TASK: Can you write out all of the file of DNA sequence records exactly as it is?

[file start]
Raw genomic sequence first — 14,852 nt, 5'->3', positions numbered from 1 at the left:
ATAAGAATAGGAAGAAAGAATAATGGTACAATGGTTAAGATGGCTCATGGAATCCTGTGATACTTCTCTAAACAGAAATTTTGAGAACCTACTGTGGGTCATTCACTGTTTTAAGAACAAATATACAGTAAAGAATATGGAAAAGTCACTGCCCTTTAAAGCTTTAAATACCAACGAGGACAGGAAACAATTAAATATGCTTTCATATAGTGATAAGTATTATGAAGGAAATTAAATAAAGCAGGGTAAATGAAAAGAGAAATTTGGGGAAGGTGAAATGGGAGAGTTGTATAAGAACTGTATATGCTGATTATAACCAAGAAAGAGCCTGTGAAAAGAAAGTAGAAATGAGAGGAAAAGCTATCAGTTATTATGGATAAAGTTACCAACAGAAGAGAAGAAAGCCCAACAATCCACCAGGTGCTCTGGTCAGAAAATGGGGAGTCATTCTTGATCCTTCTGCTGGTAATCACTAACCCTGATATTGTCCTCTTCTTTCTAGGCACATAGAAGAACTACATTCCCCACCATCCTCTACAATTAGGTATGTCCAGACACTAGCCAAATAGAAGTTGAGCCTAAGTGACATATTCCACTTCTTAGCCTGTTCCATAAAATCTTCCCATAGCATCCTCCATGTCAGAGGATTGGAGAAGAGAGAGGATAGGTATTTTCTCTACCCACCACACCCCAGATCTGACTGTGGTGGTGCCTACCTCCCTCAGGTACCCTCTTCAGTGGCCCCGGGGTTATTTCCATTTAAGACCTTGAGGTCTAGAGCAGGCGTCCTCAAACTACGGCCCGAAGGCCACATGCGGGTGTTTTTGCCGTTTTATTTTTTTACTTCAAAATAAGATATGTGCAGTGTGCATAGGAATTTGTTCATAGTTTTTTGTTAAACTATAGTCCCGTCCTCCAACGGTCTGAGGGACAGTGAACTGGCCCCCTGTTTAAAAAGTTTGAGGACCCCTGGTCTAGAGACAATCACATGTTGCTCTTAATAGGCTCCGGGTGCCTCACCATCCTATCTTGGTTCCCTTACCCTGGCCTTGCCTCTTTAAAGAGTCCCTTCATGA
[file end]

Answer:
Raw genomic sequence first — 14,852 nt, 5'->3', positions numbered from 1 at the left:
ATAAGAATAGGAAGAAAGAATAATGGTACAATGGTTAAGATGGCTCATGGAATCCTGTGATACTTCTCTAAACAGAAATTTTGAGAACCTACTGTGGGTCATTCACTGTTTTAAGAACAAATATACAGTAAAGAATATGGAAAAGTCACTGCCCTTTAAAGCTTTAAATACCAACGAGGACAGGAAACAATTAAATATGCTTTCATATAGTGATAAGTATTATGAAGGAAATTAAATAAAGCAGGGTAAATGAAAAGAGAAATTTGGGGAAGGTGAAATGGGAGAGTTGTATAAGAACTGTATATGCTGATTATAACCAAGAAAGAGCCTGTGAAAAGAAAGTAGAAATGAGAGGAAAAGCTATCAGTTATTATGGATAAAGTTACCAACAGAAGAGAAGAAAGCCCAACAATCCACCAGGTGCTCTGGTCAGAAAATGGGGAGTCATTCTTGATCCTTCTGCTGGTAATCACTAACCCTGATATTGTCCTCTTCTTTCTAGGCACATAGAAGAACTACATTCCCCACCATCCTCTACAATTAGGTATGTCCAGACACTAGCCAAATAGAAGTTGAGCCTAAGTGACATATTCCACTTCTTAGCCTGTTCCATAAAATCTTCCCATAGCATCCTCCATGTCAGAGGATTGGAGAAGAGAGAGGATAGGTATTTTCTCTACCCACCACACCCCAGATCTGACTGTGGTGGTGCCTACCTCCCTCAGGTACCCTCTTCAGTGGCCCCGGGGTTATTTCCATTTAAGACCTTGAGGTCTAGAGCAGGCGTCCTCAAACTACGGCCCGAAGGCCACATGCGGGTGTTTTTGCCGTTTTATTTTTTTACTTCAAAATAAGATATGTGCAGTGTGCATAGGAATTTGTTCATAGTTTTTTGTTAAACTATAGTCCCGTCCTCCAACGGTCTGAGGGACAGTGAACTGGCCCCCTGTTTAAAAAGTTTGAGGACCCCTGGTCTAGAGACAATCACATGTTGCTCTTAATAGGCTCCGGGTGCCTCACCATCCTATCTTGGTTCCCTTACCCTGGCCTTGCCTCTTTAAAGAGTCCCTTCATGA